Collaborative Research: Calibrating Southeast Asian Proxies Speleothems and Tree Rings
This project involves a cross-calibration of speleothems and tree rings at two locations in northern and southern Lao PDR at locations uniquely situated to address fundamental questions in tropical paleoclimatology. Such fundamental questions include: What are the relative roles of, and inter-relationships between, the El Nino-Southern Oscillation (ENSO) and the Intertropical Convergence Zone (ITCZ) in influencing Southeast Asian climate variability? Currently, there is no coherent understanding of how the archives from these phenomena reflect climate, specifically how the physical or eco-physiological controls of each influence the stable isotope records extracted from them.
The research team aims to better understand the processes that control the transfer of atmospheric and land surface climate signals to climate proxies by addressing the following questions: 1) How are temperature, precipitation, and stable isotopic variations recorded in the physical, chemical, and biologic signatures of each archive? 2) Are local and regional climate signals synchronous between speleothems and tree rings? and 3) Do the inherent climate signals exhibit inter-proxy variability with seasonal bias or low vs. high frequency variability, and if so, why?
The specific objectives of the research include: i) exploring the dominant controls on and interrelationships between tropical speleothems and tree-rings through a paired cave and tree modern calibration study at two sites in Laos; ii) examining the dominant controls on speleothem and tree-ring stable isotope records for the instrumental period through proxy system modeling and comparison of new and existing records with instrumental climate data and modeled precipitation delta 18 Oxygen; and iii) extending the paleoclimate record back through the last millennium utilizing new and previously collected speleothems and tree cores from North and South Laos.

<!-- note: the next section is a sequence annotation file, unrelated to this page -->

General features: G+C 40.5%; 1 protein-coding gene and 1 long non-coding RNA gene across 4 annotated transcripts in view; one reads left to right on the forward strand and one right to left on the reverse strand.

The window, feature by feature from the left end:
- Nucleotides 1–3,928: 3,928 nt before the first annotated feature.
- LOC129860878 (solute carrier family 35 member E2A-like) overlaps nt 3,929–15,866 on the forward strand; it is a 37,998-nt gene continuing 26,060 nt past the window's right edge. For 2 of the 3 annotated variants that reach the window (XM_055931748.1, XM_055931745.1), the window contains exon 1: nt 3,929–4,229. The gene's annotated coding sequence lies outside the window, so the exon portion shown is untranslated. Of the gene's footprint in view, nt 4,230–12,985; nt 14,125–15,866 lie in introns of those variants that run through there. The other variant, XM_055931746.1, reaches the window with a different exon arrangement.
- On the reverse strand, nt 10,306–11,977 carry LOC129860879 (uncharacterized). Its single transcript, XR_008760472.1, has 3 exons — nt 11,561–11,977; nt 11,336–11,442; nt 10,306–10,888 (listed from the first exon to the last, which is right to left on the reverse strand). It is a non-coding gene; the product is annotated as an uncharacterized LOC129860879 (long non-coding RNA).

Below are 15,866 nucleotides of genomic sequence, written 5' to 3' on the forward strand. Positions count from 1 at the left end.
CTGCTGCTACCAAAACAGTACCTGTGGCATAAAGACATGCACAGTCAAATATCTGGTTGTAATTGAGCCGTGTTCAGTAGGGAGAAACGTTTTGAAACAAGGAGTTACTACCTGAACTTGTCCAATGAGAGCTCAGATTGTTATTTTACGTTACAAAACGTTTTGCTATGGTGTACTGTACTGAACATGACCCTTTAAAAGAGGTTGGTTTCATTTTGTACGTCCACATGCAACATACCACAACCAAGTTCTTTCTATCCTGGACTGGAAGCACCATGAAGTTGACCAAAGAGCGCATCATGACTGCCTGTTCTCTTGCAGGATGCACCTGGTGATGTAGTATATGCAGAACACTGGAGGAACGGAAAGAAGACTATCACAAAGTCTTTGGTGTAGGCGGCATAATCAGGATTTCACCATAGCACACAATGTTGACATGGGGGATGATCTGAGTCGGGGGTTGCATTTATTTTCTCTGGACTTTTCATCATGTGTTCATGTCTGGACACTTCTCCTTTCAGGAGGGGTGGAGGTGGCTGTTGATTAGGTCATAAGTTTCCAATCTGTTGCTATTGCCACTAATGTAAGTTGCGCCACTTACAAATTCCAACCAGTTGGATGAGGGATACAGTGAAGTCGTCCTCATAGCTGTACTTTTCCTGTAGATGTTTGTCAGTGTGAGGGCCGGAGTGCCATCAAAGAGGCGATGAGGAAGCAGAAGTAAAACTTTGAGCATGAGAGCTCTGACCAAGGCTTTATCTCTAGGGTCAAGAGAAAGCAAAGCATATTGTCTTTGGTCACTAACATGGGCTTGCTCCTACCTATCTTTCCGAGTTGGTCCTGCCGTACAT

The potential broader impacts cover three specific areas: research, mentorship, outreach.
On the research side, the project aims to tackle aspects of evolving areas of controversy integrating climate proxies across climate archives and climatic events.
In terms of mentoring, the project supports graduate students during the academic year and undergraduate students in summer research in the Manhattan Center for Science and Mathematics. Students will assist with fieldwork, data processing and analysis, co-authorship of papers, and presentations of results. One of the collaborative institutions, William Patterson University, a Hispanic Serving Institution, is largely a teaching university with a diverse student body that includes many underrepresented minorities that are first generation to college.